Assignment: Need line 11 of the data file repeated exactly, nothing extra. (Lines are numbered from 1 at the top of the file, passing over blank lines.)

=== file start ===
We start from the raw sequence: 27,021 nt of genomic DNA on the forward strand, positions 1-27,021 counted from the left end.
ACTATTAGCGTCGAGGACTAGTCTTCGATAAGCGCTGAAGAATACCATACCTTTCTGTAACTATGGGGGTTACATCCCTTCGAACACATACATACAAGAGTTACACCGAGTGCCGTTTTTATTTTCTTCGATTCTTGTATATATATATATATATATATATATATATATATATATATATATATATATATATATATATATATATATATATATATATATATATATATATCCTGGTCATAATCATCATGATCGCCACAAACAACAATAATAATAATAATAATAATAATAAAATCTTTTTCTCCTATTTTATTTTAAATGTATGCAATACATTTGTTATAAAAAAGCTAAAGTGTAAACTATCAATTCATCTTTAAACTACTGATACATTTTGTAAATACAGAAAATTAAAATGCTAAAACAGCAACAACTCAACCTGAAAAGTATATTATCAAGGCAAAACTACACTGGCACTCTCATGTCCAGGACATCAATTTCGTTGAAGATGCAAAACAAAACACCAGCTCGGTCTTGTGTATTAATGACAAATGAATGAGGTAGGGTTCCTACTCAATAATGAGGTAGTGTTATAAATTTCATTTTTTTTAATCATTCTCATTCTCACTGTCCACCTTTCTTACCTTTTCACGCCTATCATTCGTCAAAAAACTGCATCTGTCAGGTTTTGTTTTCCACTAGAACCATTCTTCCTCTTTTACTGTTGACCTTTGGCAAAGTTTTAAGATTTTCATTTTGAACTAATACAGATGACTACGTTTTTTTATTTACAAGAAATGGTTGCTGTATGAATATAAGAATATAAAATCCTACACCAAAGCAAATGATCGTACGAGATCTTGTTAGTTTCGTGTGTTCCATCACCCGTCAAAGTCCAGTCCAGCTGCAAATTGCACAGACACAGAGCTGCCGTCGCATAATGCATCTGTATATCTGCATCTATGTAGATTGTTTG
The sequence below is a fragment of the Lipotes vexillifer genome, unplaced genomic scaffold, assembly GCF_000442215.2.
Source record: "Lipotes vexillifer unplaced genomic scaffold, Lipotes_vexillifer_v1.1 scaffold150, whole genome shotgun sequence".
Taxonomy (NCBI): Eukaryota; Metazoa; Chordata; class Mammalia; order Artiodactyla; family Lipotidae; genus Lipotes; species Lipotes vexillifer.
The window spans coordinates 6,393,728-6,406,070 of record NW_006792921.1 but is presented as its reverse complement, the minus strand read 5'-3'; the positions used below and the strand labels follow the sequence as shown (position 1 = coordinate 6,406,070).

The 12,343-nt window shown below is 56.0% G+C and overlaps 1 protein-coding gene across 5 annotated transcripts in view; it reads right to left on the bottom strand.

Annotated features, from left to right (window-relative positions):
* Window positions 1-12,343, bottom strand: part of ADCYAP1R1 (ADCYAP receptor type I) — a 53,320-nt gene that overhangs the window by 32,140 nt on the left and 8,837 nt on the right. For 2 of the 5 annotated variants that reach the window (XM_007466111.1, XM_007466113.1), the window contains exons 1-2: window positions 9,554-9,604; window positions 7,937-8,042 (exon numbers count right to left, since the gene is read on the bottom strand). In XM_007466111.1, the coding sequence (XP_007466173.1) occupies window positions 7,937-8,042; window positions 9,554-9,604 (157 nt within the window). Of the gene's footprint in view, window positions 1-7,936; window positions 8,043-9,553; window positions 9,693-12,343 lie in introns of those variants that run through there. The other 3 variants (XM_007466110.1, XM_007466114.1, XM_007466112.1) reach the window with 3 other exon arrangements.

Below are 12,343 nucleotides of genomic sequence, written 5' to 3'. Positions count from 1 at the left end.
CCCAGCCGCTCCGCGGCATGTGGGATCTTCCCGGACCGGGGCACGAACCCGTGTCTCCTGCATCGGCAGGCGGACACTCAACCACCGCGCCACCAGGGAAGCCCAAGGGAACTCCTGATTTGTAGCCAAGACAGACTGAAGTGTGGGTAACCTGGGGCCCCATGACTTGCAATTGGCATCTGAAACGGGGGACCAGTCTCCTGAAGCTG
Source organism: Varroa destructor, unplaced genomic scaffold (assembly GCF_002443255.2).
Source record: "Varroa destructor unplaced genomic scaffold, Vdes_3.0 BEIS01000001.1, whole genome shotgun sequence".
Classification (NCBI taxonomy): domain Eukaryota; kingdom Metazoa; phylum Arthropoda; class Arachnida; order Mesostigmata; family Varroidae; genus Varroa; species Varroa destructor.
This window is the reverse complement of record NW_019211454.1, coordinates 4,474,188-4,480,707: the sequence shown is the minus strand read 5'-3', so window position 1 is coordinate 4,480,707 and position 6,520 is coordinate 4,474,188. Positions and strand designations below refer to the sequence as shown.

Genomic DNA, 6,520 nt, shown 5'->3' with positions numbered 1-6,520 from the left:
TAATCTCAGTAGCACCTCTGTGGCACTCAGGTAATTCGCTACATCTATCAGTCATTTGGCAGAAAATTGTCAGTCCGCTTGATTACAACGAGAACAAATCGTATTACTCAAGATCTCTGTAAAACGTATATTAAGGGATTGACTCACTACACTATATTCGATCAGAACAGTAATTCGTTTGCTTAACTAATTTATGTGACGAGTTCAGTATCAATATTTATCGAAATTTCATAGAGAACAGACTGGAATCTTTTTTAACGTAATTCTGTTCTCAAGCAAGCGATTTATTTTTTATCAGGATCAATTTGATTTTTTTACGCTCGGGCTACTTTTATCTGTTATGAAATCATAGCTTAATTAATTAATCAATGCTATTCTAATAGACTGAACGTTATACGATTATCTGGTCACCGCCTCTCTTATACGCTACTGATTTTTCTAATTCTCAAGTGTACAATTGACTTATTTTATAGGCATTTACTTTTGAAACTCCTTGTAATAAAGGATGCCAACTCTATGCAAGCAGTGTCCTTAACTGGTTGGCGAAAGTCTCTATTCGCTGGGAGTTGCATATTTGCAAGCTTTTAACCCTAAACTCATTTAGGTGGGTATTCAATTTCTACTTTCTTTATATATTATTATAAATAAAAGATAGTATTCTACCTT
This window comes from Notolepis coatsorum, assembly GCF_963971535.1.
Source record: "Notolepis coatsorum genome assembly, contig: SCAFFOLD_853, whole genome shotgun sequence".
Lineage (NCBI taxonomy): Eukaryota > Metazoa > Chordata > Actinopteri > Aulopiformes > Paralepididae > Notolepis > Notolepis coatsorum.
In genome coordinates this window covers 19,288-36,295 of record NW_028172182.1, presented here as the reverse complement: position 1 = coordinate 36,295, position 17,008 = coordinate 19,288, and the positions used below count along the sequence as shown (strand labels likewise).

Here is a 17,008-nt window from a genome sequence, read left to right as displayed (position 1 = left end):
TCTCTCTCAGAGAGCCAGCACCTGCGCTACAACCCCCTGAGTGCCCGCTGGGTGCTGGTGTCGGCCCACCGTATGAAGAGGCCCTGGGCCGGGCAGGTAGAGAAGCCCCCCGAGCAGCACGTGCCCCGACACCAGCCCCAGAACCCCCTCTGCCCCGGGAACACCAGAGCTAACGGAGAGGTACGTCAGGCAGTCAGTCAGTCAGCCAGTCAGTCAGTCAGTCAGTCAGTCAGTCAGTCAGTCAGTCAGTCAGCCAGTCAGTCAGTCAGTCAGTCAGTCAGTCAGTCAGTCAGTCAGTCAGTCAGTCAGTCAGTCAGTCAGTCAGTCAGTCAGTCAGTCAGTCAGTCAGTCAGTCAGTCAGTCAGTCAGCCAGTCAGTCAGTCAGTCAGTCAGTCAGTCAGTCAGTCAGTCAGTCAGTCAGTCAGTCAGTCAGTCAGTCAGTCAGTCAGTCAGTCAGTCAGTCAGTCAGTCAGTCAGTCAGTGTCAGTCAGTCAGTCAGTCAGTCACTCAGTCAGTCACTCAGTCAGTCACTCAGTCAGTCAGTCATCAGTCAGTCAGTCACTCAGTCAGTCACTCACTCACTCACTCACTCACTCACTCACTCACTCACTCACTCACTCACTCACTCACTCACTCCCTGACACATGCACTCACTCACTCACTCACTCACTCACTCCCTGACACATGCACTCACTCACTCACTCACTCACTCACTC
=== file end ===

CCCAGCCGCTCCGCGGCATGTGGGATCTTCCCGGACCGGGGCACGAACCCGTGTCTCCTGCATCGGCAGGCGGACACTCAACCACCGCGCCACCAGGGAAGCCCAAGGGAACTCCTGATTTGTAGCCAAGACAGACTGAAGTGTGGGTAACCTGGGGCCCCATGACTTGCAATTGGCATCTGAAACGGGGGACCAGTCTCCTGAAGCTG